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Right now, we’d like to tell you about the 24 Hours of Technology Commercialization being developed by Panidea.
Panidea Inc. proudly announces the upcoming program, “24 Hours of Technology”, a global online program with a focus on technology commercialization. The program will be on Wednesday, July 13, 2011 with programs in Asia and will chase the sun across Asia, Australia, The Middle East, Europe, Africa, South America and North America. Speakers across the world will talk about their country, their programs, and their ideas, in a series of thirty minute presentations. By having live presentations in local time zones, we will demonstrate the movement of innovation around the globe.
We have lofty goals. How do we make this happen? It’s all about networking. We have a need to find the right partners to drive opportunities forward to wealth creation. Our knowledge exists in silos – we have certain contacts with expertise in different areas and we tend to only use those experts. In order to be successful, as a university technical transfer officer, an incubator, an open innovation consultant, or a corporate licensing officer, we need to develop the contacts which will allow us to find and advance the best opportunities.
Business models which are based upon geographical or organization connections only will not succeed. Open innovation models developed to expand the reach of ideas for large organization.
The Venture Capital model worked for many companies very successfully. Today, the path to market is less defined and has more options. SBIR/NSF/EU grants are an option for companies and can be achieved by foreign companies if they are willing to structure their IP and focus on the development of opportunities in the jurisdiction of the grant agency.
Companies may stage their development and risk and move their product into market with multiple partners, all of whom accept stages of risk. Licensing may be a more effective tool. To evaluation these options, organizations need to find the right partners. The Association was developed to meet this need.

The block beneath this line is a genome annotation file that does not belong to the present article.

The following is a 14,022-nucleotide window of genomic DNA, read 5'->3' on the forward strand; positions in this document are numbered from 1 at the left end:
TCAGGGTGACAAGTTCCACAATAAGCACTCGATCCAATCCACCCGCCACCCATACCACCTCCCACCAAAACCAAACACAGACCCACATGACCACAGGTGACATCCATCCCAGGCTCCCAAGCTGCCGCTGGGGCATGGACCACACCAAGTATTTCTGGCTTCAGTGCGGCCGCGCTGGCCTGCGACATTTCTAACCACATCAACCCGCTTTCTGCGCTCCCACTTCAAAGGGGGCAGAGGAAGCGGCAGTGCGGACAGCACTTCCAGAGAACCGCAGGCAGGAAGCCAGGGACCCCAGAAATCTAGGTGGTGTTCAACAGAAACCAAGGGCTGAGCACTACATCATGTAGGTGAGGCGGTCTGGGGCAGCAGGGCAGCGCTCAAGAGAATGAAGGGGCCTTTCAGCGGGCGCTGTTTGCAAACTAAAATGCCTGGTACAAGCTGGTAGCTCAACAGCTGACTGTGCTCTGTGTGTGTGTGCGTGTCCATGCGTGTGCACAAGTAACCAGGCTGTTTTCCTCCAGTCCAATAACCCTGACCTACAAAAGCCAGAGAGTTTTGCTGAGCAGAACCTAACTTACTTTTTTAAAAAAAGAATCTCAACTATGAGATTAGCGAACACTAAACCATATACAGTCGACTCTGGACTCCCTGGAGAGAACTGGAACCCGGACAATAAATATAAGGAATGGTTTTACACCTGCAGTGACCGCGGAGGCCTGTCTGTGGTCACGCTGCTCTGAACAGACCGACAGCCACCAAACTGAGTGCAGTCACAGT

Adam Smith called it ‘The Invisible Hand’. It was the creation of a sustaining market without control of an controlling power. This site is The Invisible Hand. It is a place for people to connect and move the discussion further. We believe an unstructured environment will enhance the growth of new ideas.
Money, like water, seeks its own level. The current challenges in our world today will not be resolved by current players. Centrally controlled technology and financial development are not the paradigm which we will use to advance in this century. We need to advance by seeking talent, ideas, skills, and markets globally.
The Western smartphone market is different from the smartphone market in the developing world. In the developing world, the smartphone is a link for farmers, villagers, banks, and communications. In the developing world, Bluetooth devices can be added to the phone to provide physicians information on the health of patients.
Medical Treatment has a focus of triage. Treatment of Dengue fever, basically nonexistent in the Western world is a major problem in the developing world after floods. Treatment has an initial focus on the identification of the disease among many victims who exhibit flu like symptoms. Vaccines and treatment are prescribed for patients who need dengue treatment, which is more expensive than flu treatment. Smart companies understand this market and understand the costs and processes of entering this market.
Where does this leave us? We need to understand new markets and how to apply technology to new markets. We need local players who understand these local markets and can help us enter the market quickly, efficiently, and with greatest positive outcome.
We need to the global network.